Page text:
Published by St. Martin's Griffin on September 6, 2016
Genres: Young Adult, Contemporary
Format: ARC, Kindle Edition
Source: Review Copy
Ash Gupta is having an amazing senior year, hanging out with his tight circle of friends and cranking out the grades his wealthy, immigrant Asian-Indian parents expect. A model student in every way, Ash is on track to earn every school honor there is... except one. It looks as if valedictorian will go to the anti-social, foul-mouthed girl who has been a thorn in his side throughout high school, and that’s just not a part of Ash’s—or his parents’—plan.
Eden Moore’s biggest goal is to escape the poverty that haunts her family. When she’s not babysitting a special needs boy, managing the high school website, or attending classes, she’s studying her ass off. Her perfect GPA should be enough to win her the class valedictorian title, and with it, an endorsement for the full-ride Peyton Scholarship. Eden’s sure this is her chance to get out of her dead-end town and her trailer-park life for good, until she discovers that the arrogant, rich Ash also wants the title and the scholarship that will come along with it—for the prestige.
To both of their surprise, when Eden and Ash are forced to work together on a school project, sparks fly. As they spend more time together, antagonism changes to romance. They start a secret relationship, even though they’re on opposite sides of nearly every social hierarchy their friends and families can imagine—race, class, social status.
Can they put all that behind them and start something real?
Oh, where to even begin with Julia Day’s The Possibility of Somewhere?
I wanted to like it, I really did. The cover is gorgeous, the summary sounded like every contemporary YA love story that I’ve fallen for repeatedly…it should have been instalove. Instead, I found myself giving The Possibility of Somewhere the stank eye more than once as I was reading, and it left me with a sour taste in my mouth when all was said and done.
Warning, there WILL be spoilers ahead.
Eden, an incredibly smart girl with ambition and a big (albeit hidden) heart is actually a really great main character at times. She’s foul-mouthed and determined, and having grown up on the “wrong side of the tracks” poor and lacking the finer things in life, you want her to succeed. Her goal is to work with autistic children, she’s absolutely wonderful with the boy she babysits…honestly, what’s not to like?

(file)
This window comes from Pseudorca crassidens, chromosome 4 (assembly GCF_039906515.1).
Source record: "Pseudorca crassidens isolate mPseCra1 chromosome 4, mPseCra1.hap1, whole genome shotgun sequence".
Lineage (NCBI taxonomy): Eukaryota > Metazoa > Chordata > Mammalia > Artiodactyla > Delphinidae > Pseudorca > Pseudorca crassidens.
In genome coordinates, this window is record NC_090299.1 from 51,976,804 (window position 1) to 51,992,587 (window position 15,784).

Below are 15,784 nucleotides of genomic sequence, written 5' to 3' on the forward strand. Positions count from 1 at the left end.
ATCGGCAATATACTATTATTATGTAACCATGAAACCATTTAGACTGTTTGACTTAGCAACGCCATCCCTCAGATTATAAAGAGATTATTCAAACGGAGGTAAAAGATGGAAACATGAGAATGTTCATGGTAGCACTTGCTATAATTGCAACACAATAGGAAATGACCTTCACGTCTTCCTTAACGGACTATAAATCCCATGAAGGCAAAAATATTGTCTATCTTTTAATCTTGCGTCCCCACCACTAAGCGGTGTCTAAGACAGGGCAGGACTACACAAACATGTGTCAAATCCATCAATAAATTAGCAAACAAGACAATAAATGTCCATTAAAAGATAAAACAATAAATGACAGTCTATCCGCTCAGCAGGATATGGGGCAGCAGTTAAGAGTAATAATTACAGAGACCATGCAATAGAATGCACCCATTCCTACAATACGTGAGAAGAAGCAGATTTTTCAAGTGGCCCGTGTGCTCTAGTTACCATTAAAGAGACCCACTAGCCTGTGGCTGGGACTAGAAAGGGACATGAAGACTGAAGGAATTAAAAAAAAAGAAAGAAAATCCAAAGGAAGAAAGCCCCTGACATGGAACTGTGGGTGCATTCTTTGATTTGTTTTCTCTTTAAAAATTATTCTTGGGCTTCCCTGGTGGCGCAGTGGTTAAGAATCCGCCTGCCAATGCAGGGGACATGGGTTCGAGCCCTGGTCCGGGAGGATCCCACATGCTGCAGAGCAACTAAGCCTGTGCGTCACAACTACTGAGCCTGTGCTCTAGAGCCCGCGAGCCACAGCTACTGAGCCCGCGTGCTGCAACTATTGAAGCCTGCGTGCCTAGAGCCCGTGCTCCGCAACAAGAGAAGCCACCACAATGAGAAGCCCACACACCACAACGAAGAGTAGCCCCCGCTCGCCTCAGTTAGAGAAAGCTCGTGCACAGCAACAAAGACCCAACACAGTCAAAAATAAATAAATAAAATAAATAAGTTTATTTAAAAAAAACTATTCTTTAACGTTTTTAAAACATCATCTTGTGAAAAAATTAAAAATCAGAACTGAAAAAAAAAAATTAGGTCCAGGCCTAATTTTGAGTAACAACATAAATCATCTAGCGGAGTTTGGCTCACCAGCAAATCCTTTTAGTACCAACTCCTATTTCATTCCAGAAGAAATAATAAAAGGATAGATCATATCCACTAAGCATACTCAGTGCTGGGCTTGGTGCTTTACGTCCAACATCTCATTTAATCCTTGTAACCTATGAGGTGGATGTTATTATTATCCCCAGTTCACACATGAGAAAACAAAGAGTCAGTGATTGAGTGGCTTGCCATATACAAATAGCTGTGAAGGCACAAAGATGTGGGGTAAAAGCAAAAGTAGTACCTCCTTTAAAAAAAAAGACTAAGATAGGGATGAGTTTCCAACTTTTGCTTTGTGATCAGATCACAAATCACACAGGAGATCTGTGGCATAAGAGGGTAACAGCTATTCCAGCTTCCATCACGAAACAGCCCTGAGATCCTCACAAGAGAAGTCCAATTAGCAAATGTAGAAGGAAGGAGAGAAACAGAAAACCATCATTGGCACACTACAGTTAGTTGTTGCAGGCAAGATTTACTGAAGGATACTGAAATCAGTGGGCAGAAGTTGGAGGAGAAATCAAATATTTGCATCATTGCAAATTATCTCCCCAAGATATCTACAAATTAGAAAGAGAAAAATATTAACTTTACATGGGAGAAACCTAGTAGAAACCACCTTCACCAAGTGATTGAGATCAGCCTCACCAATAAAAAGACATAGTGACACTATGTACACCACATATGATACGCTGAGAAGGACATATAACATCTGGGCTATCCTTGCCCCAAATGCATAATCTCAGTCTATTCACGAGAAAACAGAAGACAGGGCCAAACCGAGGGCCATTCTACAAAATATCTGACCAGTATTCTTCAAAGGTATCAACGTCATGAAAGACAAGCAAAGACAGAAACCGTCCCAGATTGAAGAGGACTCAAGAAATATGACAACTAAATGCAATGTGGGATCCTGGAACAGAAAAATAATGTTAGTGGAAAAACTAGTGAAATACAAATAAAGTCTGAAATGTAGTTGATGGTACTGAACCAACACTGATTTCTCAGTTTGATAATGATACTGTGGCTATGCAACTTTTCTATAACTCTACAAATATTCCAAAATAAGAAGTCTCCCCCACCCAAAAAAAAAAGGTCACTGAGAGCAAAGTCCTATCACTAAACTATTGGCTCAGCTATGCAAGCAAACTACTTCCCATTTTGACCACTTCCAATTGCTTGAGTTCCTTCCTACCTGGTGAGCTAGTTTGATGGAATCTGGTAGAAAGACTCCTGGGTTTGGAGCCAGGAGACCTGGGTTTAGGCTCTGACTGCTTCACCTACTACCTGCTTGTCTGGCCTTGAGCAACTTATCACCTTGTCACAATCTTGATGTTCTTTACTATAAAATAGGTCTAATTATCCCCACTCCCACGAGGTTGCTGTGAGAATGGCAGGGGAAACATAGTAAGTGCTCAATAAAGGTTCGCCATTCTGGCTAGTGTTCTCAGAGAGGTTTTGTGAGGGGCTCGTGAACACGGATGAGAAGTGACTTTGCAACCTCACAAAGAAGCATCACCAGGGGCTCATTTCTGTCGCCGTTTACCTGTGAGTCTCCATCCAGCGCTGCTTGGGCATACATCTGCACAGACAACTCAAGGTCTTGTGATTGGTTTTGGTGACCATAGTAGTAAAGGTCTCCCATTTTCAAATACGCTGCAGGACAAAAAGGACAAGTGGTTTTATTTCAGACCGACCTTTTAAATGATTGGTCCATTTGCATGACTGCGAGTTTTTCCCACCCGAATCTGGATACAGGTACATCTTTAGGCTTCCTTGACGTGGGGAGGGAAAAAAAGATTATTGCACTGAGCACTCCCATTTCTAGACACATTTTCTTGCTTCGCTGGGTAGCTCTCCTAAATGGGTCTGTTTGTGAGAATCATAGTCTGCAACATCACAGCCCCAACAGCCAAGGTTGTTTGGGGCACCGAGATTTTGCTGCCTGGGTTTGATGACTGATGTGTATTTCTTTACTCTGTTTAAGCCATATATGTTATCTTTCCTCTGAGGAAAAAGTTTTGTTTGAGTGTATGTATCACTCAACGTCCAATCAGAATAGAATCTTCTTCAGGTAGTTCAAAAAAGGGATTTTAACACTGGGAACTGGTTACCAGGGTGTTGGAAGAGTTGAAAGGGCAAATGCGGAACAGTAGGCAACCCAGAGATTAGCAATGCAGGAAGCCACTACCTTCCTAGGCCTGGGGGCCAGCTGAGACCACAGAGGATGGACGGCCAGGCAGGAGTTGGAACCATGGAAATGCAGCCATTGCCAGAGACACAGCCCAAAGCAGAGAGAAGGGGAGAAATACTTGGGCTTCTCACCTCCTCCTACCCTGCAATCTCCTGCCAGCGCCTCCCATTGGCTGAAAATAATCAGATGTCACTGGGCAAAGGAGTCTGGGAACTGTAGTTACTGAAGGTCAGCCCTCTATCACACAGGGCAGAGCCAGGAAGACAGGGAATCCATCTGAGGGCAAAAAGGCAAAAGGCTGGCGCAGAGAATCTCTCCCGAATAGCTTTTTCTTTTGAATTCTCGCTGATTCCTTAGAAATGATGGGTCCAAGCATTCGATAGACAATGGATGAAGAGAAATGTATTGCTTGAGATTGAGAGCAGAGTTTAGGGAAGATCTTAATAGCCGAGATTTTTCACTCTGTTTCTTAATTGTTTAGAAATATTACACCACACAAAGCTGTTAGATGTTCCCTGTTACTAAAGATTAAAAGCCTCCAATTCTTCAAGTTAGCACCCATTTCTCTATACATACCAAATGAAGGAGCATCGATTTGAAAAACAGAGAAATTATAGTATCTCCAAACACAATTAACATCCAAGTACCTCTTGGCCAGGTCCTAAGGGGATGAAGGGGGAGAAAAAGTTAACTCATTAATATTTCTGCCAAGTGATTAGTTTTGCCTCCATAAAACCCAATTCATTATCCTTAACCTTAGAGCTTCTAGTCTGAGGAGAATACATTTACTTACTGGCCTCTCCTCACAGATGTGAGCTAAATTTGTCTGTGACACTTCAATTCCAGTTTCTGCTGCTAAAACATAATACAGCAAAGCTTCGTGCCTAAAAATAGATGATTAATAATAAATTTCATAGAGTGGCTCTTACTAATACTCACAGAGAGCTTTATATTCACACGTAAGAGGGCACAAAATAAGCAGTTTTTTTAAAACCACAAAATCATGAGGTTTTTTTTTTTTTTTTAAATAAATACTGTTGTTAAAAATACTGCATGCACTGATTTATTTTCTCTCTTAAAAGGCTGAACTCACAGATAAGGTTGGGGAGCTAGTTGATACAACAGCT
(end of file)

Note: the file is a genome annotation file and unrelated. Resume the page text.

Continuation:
Generally, what’s not to like is her relationship with Ash. I’ll be honest here, he’s kind of a tool. And because of that, I was completely turned off by The Possibility of Somewhere as a whole. I’ve never rooted against a relationship more than I did with these two, only because they are so obviously wrong for each other. One, there’s no chemistry whatsoever in the beginning and then BAM! they’re in love and fighting the racial and economic injustices of high school dating. It’s instalove at its worst. Two, Ash is constantly blaming Eden for things outside of her control. Date gone bad? Eden’s fault. Disastrous meeting with the parents? Eden shoulders the blame. Everyone finds out their dating? Eden should have done something more to keep the secret relationship a secret.
I don’t know if there was supposed to be a point where I liked Ash, but I never found it.
Honestly Eden, you should have stayed far away from that airport and let Ash and his pretentious little self fly right off into the sunset.
What I did like about The Possibility of Somewhere was the relationship between Eden and her stepmother, Marnie, as well as her budding friendship with Mundy. (Seriously, Mundy is amazing.) It’s during her time with these two character’s that Eden really shines with her potential as a person outside of Ashe, and I couldn’t wait to get to passages in the novel that involved these females. I liked the way their personalities mixed and clashed and melded into a solid bond. Seriously, girl power for the win! I just wish it was enough to salvage my opinion of the novel as a whole.
Basically, The Possibility of Somewhere left me wishing for the possibility of a better read.